From the beginning of the 1st Stage production of My Name is Asher Lev, we are told that the young Asher is an amazingly gifted artist. Asher, who is played by Lucas Beck, narrates the play, and every character that sees his drawings, recognizes his talent. This includes his father, a strictly observant Hasidic Jew who doesn’t understand and is threatened by Asher’s interest in art. Asher himself faces this internal conflict, wrestling over these competing traditions, and the love he feels for both worlds.
This central tension of the story reflects that of Chaim Potok, an accomplished painter, as well as the author of the popular novel, which many consider to be his most autobiographical. Aaron Posner adapted the play from Potok’s novel, earning Posner numerous awards, as did his earlier adaptation of Potok’s, The Chosen. Nick Olcott directs the production briskly, exploring an artist’s coming of age struggles.
Similar to Tennessee Williams’ The Glass Menagerie, this is a memory play where the artist narrates his past as he strives to exorcise his feelings of guilt for defying his parent’s wishes. I believe that, as Williams suggests for his play, the relationships with Asher’s parents must be seen through a distorted lens of an artist’s memory. While Beck, as Asher, never leaves the stage, he moves adroitly from present-day narrator to younger versions of himself. The other male characters are all played by the commanding Andy Brownstein, while the versatile Hyla Matthews portrays all of the women in the play. Brownstein, when playing Jacob Kahn, is a beguilingly irascible artist whose nature it is to be blunt. He becomes mentor to Asher and challenges him constantly, recognizing that the belief that a great painter must stay true to his artistic vision, will conflict with Asher’s observant Judaism. My favorite portrayal by Matthews was Anna Schaeffer, a strong-willed, opinionated gallery owner and Asher’s agent.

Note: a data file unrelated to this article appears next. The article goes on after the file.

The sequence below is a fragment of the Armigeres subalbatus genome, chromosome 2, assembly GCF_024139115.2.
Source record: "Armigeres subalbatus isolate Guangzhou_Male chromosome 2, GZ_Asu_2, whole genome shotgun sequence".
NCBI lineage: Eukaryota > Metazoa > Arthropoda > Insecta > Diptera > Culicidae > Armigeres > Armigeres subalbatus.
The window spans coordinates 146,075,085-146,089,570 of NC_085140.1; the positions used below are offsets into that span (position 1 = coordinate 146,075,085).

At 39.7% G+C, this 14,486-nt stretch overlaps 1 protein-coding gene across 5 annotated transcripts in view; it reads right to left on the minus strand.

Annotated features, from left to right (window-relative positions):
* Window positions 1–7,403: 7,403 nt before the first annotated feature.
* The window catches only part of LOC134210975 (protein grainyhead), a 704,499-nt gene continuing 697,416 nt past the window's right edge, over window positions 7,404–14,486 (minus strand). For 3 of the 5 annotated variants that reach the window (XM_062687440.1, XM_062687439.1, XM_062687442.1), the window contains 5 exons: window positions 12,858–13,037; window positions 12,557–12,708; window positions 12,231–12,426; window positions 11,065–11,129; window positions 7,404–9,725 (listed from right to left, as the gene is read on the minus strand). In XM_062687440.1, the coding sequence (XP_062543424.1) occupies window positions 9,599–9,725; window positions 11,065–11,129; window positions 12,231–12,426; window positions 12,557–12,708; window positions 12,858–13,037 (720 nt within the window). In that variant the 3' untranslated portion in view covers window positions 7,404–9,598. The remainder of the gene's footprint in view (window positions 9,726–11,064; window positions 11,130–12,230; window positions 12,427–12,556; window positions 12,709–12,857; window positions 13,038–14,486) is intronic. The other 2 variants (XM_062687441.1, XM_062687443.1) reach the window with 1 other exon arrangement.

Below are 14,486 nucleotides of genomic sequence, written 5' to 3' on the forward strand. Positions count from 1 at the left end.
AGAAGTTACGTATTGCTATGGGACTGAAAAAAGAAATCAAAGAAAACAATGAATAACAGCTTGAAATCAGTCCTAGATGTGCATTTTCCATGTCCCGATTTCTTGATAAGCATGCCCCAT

1st Stage consistently brings terrific talent to our area and the actors are well-supported by excellent designers. I found the light design by Kristin A. Thompson and sound design by Reid May to be very compelling. Lights gave a dynamic view of the mother looking through a window which provided a central image for the play’s conflict. The soundscape moved the audience from an intimate family space rooted in religion, to a gallery teaming with people looking at art. These are quite different spaces for different types of observance.
Running time is approximately 90 minutes with no intermission. Closed captioned performances will be offered for select performances.